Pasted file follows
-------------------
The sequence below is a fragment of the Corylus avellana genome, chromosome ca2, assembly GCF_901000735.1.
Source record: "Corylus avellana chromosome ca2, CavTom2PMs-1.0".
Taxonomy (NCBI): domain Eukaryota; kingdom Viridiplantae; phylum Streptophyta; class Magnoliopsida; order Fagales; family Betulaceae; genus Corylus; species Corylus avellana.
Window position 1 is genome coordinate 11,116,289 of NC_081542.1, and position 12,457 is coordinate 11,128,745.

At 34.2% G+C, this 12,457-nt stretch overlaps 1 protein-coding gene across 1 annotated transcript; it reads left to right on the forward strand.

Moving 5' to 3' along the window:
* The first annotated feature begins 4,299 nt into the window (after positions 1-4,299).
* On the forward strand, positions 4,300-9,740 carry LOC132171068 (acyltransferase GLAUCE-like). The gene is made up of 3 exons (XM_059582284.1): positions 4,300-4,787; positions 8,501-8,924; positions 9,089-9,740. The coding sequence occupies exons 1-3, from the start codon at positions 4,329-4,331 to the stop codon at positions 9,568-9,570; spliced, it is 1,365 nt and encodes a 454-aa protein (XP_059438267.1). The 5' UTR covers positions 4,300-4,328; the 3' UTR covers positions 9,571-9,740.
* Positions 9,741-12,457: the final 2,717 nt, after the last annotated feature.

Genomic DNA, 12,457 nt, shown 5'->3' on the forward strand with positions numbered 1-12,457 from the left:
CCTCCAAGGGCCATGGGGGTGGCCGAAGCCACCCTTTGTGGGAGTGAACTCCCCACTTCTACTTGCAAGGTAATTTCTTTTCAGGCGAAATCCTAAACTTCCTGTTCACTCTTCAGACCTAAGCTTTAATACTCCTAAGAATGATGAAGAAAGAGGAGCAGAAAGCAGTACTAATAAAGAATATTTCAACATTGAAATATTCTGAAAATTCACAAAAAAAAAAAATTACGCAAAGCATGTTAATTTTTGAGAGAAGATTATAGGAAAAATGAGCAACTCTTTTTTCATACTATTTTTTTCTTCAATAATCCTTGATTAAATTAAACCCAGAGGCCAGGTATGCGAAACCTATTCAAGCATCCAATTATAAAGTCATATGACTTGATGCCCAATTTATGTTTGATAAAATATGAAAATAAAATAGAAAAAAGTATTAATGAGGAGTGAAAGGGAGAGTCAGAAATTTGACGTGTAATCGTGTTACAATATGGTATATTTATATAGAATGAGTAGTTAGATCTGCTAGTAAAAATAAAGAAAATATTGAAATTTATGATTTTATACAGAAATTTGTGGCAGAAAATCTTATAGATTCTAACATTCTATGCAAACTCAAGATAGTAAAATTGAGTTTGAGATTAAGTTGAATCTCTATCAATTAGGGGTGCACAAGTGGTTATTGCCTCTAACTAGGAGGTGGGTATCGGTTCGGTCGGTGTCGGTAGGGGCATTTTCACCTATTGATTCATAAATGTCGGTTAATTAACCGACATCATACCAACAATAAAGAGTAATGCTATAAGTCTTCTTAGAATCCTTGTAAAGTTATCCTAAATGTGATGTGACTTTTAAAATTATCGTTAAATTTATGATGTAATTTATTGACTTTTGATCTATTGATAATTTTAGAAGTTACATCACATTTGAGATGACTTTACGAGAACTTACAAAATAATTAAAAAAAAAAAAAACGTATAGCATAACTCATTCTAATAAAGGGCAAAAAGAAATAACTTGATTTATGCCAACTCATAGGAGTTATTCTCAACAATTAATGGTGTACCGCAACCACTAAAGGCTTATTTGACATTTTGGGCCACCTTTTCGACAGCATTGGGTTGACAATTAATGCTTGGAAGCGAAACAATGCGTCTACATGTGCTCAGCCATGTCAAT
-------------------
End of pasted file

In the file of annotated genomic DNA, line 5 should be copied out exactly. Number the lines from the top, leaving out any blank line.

At 34.2% G+C, this 12,457-nt stretch overlaps 1 protein-coding gene across 1 annotated transcript; it reads left to right on the forward strand.